• laughing (ruefully, with recognition) at the stepping in cat boke thing – and here’s hoping your weekend picks way up from there! Hope you’re into the margarita by now…

    • So…you’re saying it it NOT acceptable to drink margaritas at lunch? Who knew?

      • Clearly I’ve already had one.

      • Very tempting! My morning was so stressful I ended up hanging up on my boss because I was crying in the UPS store (…long story, but I’m sure she took it OK other than being worried about my sanity!) Ugh. Luckily, it is now the weekend, I am blowing off some work I should do before Monday but won’t, and am filling up my Kindle with new free library books!

      • It’s Mad-Men-O’Clock somewhere… :)

    • I have never had a cat (allergic), and all of the cat puke stories I have read on this blog are really educating me. I had no idea cats puke so much. Kind of like I didn’t realize kids puke so much until I had one.

      • The thing with some cats is that they do not know when they are full and they keep eating until it happens.
        I also have a cat at my parents’ house who would vomit each time he eats chicken bones.. would still cry and meow until he gets to eat chicken bones and puke them…
        Other than that he is extremely intelligent..
        I’ve had a kitten for nearly 2 months and so fat she didn’t puke.. we’ll see

  11. Anonymous :

    I’m curious about salaries. Not what people make, but about how much transparency there is. Do people share salary information with family, friends, colleagues, etc, or keep it private?

    • I will give a range if it pertains to something specific (ie: a close friend asking while interviewing for this same field in the same area), otherwise, I don’t. I’m not upset or ashamed, I just don’t feel it necessary to be judged. Also, I live in NYC so the money seems like a ton compared to what colleagues in smaller towns make yet it’s pretty comparable once cost of living is considered.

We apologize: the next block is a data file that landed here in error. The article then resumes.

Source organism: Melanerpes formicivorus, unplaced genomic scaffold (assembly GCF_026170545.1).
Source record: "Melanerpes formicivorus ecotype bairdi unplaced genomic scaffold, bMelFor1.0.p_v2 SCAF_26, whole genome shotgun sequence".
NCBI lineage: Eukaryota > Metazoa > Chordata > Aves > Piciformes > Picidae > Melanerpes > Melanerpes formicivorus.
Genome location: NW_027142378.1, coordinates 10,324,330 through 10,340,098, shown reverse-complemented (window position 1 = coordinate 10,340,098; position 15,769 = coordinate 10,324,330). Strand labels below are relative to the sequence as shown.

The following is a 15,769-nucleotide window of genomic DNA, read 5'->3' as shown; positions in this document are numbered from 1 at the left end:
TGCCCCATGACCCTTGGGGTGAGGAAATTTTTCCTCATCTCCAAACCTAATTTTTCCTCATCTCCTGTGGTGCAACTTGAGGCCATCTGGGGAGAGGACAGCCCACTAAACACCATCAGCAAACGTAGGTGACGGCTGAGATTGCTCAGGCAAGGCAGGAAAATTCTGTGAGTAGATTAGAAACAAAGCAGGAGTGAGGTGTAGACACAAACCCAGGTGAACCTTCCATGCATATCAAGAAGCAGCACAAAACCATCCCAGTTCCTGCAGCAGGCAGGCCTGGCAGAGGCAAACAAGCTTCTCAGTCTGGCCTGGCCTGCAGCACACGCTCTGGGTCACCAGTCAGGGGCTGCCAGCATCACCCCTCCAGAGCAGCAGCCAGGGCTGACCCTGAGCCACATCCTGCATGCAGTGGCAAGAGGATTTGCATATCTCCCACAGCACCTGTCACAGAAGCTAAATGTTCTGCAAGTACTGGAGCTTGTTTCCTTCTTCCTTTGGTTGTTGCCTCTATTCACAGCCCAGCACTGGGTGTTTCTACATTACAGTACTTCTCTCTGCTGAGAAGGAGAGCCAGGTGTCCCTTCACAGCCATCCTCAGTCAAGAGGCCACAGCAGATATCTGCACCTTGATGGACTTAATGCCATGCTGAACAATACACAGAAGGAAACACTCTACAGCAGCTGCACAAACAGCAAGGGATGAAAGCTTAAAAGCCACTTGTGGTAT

• With my husband and my boss (and HR)? Public. With everyone else? Private.

    • I don’t generally discuss it with anyone but Mr. gov anon. But in some respects it’s sort of a moot point since anyone (including my siblings, my nosy neighbors, and total strangers) can go out on the Internet and, in theory, find out exactly what I make. In theory, because I’ve discovered that the State salary database isn’t entirely accurate. Close enough though for people to feel free to comment on it if they so desire.

      • Ruthy Sue :

        As a public employee, anyone can search and find my salary, along with any reimbursements, health care and any other money I received from my employer. While I understand the transparency since my salary is paid for by the public, it is uncomfortable when:
        1. my sister calls to ask for money because I “can’t possibly spend that all myself” and,
        2. when a guy brings it up on a first date (classy.)
        We are locked into a step system, so within the office everyone knows what everyone else is making. Otherwise, I try to keep it as private as I can.

        • –>when a guy brings it up on a first date (classy.)

          Well, at least you’d know whom not to spend time on.

          Only my mum and my frieds in similar jobs know. I’m a young proffesional so it’s nothing that would make anyone normal think they can ask for money.

      • FL gov't worker :

        Our database is entirely public, but I’ve seen some major mistakes. For a few weeks, we had a junior employee shown as making about $5K more than the direct of his department. Needless to say people were kind of curious as to what he did to deserve that much of a raise. Eventually it went back down to a more reasonable level.